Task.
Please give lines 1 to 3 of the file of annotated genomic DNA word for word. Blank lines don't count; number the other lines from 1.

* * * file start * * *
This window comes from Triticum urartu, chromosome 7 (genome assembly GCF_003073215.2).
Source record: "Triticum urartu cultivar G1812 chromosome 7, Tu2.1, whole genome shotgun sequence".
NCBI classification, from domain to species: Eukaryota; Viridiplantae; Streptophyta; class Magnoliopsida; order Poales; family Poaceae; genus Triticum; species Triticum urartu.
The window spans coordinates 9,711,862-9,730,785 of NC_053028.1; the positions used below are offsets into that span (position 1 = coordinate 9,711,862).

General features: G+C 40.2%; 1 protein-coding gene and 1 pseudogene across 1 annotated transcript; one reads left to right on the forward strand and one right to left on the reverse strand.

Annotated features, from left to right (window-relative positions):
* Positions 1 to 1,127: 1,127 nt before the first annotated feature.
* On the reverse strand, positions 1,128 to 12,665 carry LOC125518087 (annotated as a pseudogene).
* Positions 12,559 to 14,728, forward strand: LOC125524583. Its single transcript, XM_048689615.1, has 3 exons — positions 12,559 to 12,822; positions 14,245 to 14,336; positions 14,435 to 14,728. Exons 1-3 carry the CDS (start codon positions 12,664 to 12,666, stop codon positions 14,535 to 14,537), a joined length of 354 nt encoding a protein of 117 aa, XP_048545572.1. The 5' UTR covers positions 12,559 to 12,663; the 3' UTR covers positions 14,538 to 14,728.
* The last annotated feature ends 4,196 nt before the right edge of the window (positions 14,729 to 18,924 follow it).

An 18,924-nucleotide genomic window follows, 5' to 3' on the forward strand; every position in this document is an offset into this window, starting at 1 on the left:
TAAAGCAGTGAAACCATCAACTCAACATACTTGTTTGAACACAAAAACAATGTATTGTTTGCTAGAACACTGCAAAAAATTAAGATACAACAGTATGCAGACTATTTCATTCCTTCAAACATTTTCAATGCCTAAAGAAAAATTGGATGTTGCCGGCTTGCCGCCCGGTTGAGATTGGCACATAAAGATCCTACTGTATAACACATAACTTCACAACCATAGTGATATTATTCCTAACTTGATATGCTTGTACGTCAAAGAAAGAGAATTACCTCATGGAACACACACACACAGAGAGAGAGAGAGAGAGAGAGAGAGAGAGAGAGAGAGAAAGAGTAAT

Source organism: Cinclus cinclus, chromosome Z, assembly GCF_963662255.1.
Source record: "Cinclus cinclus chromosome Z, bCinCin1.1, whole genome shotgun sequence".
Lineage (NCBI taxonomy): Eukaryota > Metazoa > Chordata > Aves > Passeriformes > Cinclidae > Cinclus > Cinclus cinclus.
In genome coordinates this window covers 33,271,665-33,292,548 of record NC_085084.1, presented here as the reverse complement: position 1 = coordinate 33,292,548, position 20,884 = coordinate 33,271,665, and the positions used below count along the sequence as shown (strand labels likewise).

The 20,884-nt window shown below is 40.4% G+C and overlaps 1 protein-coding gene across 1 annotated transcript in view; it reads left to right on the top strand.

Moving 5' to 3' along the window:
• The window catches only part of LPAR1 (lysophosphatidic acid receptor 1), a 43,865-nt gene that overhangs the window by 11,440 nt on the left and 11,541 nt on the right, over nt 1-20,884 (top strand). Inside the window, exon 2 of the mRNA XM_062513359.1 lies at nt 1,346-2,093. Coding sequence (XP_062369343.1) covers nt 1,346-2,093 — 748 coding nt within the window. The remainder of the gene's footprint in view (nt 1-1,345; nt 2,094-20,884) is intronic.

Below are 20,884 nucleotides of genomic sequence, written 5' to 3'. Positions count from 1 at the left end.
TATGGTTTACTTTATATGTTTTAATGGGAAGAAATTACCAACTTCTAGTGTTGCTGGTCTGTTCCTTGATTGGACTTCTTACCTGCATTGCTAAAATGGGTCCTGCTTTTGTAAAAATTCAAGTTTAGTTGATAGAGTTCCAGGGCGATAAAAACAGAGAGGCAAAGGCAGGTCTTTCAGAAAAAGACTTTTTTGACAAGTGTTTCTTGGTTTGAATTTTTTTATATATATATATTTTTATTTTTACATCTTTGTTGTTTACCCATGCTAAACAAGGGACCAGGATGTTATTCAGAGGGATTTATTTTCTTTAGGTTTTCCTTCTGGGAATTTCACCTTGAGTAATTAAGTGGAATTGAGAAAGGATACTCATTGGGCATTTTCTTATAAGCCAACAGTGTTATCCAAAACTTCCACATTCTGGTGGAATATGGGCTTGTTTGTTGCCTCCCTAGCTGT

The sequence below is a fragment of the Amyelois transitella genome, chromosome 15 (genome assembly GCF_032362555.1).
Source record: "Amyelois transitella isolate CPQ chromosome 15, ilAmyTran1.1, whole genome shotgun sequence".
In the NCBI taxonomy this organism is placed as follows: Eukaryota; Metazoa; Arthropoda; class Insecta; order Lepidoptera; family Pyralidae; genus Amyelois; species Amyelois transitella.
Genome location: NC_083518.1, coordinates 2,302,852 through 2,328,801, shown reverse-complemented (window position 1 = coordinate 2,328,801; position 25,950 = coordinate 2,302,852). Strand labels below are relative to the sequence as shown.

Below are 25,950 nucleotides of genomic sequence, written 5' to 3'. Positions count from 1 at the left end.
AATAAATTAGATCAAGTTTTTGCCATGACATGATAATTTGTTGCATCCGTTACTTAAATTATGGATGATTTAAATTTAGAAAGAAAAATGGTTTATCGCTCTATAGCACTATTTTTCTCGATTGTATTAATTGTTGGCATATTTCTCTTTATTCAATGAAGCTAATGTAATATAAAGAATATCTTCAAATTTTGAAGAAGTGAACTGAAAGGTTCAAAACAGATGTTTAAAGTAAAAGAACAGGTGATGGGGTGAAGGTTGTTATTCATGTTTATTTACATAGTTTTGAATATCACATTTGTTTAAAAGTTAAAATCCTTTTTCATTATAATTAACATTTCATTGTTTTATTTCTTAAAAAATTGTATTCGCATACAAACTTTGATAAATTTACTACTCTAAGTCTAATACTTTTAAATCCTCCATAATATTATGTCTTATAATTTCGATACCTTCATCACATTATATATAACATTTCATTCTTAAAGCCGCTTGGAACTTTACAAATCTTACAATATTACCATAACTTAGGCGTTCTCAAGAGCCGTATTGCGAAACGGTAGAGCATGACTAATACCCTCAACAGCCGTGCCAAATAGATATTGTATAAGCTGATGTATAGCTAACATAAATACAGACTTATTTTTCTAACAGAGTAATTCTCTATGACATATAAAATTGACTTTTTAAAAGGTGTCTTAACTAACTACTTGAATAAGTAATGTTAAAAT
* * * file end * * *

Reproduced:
This window comes from Triticum urartu, chromosome 7 (genome assembly GCF_003073215.2).
Source record: "Triticum urartu cultivar G1812 chromosome 7, Tu2.1, whole genome shotgun sequence".
NCBI classification, from domain to species: Eukaryota; Viridiplantae; Streptophyta; class Magnoliopsida; order Poales; family Poaceae; genus Triticum; species Triticum urartu.